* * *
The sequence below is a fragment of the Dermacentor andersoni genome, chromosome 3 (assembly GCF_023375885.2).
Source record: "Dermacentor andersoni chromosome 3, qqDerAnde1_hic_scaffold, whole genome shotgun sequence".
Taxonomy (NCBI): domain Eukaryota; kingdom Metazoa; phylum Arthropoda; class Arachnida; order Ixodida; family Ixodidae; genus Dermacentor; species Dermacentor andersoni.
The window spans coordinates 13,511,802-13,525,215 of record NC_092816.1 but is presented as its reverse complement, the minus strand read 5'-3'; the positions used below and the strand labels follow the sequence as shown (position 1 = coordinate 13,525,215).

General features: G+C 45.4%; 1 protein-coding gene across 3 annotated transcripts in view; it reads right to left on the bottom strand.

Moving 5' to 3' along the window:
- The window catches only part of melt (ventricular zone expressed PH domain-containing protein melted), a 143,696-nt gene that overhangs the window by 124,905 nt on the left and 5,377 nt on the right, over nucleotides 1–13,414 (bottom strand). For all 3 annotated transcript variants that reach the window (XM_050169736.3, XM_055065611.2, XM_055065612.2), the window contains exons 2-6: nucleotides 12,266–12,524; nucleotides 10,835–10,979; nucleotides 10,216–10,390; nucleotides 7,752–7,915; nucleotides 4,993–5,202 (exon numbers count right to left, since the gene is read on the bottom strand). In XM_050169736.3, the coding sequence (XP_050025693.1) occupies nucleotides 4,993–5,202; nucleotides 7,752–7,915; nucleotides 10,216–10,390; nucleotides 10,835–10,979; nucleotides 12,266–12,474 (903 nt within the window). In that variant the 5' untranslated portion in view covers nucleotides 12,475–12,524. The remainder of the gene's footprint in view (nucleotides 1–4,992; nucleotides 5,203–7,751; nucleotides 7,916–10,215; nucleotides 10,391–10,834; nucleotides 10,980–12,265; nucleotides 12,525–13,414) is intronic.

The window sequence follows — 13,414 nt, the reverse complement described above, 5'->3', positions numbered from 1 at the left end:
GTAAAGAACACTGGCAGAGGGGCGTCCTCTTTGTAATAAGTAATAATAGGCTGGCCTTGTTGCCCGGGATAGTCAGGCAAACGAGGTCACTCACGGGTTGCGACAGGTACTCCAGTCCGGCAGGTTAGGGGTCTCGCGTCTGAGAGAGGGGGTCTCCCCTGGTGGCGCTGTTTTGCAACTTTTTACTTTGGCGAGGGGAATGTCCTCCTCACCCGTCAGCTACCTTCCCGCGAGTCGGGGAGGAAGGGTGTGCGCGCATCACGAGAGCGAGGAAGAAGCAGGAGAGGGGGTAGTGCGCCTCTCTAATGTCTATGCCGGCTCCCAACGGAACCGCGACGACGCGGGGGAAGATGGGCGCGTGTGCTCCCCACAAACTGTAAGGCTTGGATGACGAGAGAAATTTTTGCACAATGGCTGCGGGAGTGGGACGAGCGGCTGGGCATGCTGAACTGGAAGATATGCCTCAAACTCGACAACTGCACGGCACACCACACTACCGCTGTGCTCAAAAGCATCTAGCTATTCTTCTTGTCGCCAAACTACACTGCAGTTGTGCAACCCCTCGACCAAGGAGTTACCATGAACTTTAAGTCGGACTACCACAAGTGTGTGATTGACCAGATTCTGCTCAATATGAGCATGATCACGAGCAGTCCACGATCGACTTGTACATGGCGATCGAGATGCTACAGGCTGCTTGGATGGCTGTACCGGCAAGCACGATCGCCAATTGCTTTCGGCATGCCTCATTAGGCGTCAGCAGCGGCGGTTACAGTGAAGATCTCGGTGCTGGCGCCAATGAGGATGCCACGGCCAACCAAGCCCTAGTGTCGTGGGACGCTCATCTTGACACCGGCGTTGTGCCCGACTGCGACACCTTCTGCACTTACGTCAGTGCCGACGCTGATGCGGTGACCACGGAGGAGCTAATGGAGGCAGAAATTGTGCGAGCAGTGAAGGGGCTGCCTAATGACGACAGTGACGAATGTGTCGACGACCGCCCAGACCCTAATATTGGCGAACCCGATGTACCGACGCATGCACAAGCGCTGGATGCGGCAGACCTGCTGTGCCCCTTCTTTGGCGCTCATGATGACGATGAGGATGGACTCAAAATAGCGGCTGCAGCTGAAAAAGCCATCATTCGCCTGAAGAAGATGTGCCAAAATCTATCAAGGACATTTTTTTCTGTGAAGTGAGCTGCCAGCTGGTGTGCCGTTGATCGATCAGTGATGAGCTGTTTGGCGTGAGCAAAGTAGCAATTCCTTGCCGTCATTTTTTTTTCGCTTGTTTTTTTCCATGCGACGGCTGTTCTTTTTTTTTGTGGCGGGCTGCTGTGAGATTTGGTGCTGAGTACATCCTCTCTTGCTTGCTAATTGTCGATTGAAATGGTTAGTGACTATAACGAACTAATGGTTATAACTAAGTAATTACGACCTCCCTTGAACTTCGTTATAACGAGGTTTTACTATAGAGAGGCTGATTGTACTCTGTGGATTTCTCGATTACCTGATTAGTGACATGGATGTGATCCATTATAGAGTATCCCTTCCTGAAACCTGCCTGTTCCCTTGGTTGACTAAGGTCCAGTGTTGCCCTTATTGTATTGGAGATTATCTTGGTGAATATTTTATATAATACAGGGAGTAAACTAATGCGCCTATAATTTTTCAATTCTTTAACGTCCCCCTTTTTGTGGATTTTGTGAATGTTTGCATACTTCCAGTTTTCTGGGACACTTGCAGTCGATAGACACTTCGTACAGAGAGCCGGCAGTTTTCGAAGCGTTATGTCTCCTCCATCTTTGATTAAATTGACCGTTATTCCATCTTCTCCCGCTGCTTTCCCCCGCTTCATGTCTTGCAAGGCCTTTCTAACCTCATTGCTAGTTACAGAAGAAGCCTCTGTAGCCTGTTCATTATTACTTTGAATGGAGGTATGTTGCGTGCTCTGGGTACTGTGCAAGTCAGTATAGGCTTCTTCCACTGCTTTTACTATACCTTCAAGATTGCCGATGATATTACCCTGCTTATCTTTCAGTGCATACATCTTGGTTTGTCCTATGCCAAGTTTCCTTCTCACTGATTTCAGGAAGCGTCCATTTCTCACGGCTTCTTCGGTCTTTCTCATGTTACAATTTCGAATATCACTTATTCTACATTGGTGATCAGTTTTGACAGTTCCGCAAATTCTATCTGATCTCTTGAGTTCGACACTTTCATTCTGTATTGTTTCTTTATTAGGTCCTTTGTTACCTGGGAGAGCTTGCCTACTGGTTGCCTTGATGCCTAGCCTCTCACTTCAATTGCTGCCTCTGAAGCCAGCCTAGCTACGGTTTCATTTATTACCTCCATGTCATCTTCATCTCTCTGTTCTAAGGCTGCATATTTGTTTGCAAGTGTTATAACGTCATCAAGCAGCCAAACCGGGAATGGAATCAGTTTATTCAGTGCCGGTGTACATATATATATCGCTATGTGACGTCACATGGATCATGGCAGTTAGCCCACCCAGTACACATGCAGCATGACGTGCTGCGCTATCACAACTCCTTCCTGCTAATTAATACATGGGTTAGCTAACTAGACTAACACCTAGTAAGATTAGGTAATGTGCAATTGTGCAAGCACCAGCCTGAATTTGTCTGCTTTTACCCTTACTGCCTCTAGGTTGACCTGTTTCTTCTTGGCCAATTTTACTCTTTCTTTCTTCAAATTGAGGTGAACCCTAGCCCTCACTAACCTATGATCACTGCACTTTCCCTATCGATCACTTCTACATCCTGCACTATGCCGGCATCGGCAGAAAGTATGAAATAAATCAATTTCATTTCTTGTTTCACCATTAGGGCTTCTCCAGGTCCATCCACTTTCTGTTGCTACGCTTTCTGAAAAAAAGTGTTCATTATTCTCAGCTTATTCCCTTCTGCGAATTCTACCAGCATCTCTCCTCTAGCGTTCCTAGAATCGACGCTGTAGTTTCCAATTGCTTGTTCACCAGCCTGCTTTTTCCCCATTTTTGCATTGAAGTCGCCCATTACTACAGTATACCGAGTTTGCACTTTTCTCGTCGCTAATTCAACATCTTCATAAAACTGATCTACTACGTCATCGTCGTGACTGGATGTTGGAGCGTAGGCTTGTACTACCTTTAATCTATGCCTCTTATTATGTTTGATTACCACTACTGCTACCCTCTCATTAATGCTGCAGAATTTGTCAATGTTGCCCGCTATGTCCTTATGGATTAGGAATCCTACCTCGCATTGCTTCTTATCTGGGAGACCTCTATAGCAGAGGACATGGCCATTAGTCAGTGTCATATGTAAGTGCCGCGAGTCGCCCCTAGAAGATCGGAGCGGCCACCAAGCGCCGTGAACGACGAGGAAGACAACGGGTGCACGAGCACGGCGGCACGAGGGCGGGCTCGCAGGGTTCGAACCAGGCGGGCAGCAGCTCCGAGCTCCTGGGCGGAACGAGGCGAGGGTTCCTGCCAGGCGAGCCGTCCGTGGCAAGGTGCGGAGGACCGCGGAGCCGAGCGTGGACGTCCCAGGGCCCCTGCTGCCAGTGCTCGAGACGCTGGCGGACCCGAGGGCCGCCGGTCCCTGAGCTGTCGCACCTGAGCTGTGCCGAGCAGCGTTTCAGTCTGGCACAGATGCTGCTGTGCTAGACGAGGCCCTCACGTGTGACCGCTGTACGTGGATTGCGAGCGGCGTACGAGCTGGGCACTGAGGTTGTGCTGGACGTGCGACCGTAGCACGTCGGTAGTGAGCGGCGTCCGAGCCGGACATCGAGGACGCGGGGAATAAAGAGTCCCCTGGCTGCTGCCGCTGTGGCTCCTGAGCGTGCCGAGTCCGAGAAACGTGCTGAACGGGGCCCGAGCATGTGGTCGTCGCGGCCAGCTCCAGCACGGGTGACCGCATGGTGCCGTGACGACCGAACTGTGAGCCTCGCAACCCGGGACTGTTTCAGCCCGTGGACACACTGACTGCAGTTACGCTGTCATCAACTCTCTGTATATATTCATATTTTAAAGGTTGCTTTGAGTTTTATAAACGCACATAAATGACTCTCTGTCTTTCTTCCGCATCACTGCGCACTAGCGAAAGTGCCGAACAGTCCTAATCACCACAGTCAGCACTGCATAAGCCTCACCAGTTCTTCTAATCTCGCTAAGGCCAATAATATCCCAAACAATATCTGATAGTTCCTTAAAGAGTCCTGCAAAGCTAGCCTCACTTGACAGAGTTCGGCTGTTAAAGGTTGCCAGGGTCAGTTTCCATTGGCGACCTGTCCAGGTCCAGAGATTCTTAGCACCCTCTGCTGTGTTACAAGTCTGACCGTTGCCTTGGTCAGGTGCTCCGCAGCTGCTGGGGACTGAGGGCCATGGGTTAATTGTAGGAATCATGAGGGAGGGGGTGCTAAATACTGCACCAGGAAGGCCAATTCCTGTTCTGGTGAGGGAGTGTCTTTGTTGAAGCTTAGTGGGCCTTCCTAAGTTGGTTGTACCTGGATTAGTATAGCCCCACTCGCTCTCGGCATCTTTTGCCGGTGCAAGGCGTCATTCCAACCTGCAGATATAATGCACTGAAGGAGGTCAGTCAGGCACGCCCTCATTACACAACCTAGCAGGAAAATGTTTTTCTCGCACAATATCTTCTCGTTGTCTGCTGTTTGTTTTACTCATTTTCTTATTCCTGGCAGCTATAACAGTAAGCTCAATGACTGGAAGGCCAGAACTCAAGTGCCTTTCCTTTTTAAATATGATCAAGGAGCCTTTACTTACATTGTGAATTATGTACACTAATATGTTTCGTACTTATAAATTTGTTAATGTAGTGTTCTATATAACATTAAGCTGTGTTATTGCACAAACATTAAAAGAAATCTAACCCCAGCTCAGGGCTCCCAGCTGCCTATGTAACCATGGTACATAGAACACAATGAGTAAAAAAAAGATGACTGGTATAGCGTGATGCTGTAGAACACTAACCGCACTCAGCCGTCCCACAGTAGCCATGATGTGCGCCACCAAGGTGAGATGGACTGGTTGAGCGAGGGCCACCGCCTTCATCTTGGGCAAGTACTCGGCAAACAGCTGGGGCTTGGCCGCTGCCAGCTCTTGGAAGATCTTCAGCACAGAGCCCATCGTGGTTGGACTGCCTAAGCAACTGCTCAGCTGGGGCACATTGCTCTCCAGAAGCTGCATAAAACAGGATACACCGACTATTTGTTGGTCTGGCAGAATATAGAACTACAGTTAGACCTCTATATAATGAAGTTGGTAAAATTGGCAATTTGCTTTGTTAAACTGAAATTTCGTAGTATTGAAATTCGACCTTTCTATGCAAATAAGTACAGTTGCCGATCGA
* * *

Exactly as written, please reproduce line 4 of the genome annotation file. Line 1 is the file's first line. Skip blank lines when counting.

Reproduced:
The window spans coordinates 13,511,802-13,525,215 of record NC_092816.1 but is presented as its reverse complement, the minus strand read 5'-3'; the positions used below and the strand labels follow the sequence as shown (position 1 = coordinate 13,525,215).